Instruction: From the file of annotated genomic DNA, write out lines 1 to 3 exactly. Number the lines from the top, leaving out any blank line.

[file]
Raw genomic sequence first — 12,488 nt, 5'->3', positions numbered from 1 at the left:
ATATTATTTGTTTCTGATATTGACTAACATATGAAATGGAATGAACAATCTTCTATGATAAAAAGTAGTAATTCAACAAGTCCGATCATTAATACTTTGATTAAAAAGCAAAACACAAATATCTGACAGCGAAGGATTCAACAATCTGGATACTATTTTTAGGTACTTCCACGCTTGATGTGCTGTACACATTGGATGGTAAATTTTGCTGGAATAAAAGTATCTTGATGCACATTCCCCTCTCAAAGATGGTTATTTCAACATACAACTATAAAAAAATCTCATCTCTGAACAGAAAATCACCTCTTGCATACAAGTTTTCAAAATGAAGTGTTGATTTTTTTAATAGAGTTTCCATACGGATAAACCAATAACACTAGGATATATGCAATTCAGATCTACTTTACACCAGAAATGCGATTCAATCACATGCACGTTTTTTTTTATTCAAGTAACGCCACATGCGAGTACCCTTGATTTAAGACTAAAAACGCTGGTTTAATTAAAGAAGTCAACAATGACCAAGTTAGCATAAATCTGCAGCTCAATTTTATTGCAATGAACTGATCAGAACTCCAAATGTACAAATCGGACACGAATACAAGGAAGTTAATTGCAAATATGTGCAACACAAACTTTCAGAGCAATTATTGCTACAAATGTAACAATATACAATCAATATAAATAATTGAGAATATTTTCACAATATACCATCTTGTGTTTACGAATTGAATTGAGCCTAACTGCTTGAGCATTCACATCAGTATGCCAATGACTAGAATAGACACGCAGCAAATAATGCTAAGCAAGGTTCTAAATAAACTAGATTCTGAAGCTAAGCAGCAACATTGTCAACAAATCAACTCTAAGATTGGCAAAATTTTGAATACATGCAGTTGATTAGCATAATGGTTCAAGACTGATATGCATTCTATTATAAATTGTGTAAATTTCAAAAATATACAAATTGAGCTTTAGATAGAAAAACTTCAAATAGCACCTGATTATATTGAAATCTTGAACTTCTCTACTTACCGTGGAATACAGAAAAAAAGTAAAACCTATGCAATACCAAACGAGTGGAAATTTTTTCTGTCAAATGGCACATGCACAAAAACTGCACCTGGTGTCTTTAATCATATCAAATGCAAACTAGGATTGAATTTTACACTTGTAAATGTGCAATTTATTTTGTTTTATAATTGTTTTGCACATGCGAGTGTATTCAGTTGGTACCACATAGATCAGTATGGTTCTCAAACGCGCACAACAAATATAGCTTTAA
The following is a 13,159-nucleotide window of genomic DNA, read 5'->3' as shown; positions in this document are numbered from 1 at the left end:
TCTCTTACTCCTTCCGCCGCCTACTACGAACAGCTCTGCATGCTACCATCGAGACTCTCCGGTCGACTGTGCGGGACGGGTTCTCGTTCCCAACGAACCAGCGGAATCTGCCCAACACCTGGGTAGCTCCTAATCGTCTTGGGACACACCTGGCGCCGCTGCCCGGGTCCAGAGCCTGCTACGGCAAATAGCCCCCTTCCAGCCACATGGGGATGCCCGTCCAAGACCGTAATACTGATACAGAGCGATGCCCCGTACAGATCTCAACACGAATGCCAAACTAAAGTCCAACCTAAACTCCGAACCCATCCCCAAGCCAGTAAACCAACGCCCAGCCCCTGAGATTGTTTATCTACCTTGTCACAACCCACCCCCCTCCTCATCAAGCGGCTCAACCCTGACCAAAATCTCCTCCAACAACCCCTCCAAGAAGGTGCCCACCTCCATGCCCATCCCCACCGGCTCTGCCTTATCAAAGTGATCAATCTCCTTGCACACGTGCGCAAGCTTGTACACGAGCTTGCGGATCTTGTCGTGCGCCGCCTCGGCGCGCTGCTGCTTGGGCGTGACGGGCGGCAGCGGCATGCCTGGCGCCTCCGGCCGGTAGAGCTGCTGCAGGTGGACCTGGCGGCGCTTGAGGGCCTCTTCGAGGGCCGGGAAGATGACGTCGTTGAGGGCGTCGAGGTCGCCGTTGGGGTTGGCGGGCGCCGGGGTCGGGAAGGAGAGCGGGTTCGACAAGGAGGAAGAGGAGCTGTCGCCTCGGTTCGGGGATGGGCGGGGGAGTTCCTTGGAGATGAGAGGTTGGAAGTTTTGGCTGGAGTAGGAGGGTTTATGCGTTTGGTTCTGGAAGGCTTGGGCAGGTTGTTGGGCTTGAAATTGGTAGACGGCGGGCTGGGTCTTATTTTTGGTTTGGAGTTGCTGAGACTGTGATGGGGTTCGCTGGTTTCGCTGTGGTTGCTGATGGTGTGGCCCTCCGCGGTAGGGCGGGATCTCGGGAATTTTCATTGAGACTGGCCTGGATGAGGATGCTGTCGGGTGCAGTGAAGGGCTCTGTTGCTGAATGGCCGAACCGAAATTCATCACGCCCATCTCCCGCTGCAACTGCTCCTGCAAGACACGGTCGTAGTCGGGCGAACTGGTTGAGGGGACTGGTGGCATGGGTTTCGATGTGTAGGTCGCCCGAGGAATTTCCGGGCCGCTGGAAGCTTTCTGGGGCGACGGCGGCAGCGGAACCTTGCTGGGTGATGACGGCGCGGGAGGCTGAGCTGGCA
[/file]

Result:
Raw genomic sequence first — 12,488 nt, 5'->3', positions numbered from 1 at the left:
ATATTATTTGTTTCTGATATTGACTAACATATGAAATGGAATGAACAATCTTCTATGATAAAAAGTAGTAATTCAACAAGTCCGATCATTAATACTTTGATTAAAAAGCAAAACACAAATATCTGACAGCGAAGGATTCAACAATCTGGATACTATTTTTAGGTACTTCCACGCTTGATGTGCTGTACACATTGGATGGTAAATTTTGCTGGAATAAAAGTATCTTGATGCACATTCCCCTCTCAAAGATGGTTATTTCAACATACAACTATAAAAAAATCTCATCTCTGAACAGAAAATCACCTCTTGCATACAAGTTTTCAAAATGAAGTGTTGATTTTTTTAATAGAGTTTCCATACGGATAAACCAATAACACTAGGATATATGCAATTCAGATCTACTTTACACCAGAAATGCGATTCAATCACATGCACGTTTTTTTTTATTCAAGTAACGCCACATGCGAGTACCCTTGATTTAAGACTAAAAACGCTGGTTTAATTAAAGAAGTCAACAATGACCAAGTTAGCATAAATCTGCAGCTCAATTTTATTGCAATGAACTGATCAGAACTCCAAATGTACAAATCGGACACGAATACAAGGAAGTTAATTGCAAATATGTGCAACACAAACTTTCAGAGCAATTATTGCTACAAATGTAACAATATACAATCAATATAAATAATTGAGAATATTTTCACAATATACCATCTTGTGTTTACGAATTGAATTGAGCCTAACTGCTTGAGCATTCACATCAGTATGCCAATGACTAGAATAGACACGCAGCAAATAATGCTAAGCAAGGTTCTAAATAAACTAGATTCTGAAGCTAAGCAGCAACATTGTCAACAAATCAACTCTAAGATTGGCAAAATTTTGAATACATGCAGTTGATTAGCATAATGGTTCAAGACTGATATGCATTCTATTATAAATTGTGTAAATTTCAAAAATATACAAATTGAGCTTTAGATAGAAAAACTTCAAATAGCACCTGATTATATTGAAATCTTGAACTTCTCTACTTACCGTGGAATACAGAAAAAAAGTAAAACCTATGCAATACCAAACGAGTGGAAATTTTTTCTGTCAAATGGCACATGCACAAAAACTGCACCTGGTGTCTTTAATCATATCAAATGCAAACTAGGATTGAATTTTACACTTGTAAATGTGCAATTTATTTTGTTTTATAATTGTTTTGCACATGCGAGTGTATTCAGTTGGTACCACATAGATCAGTATGGTTCTCAAACGCGCACAACAAATATAGCTTTAA
The following is a 13,159-nucleotide window of genomic DNA, read 5'->3' as shown; positions in this document are numbered from 1 at the left end: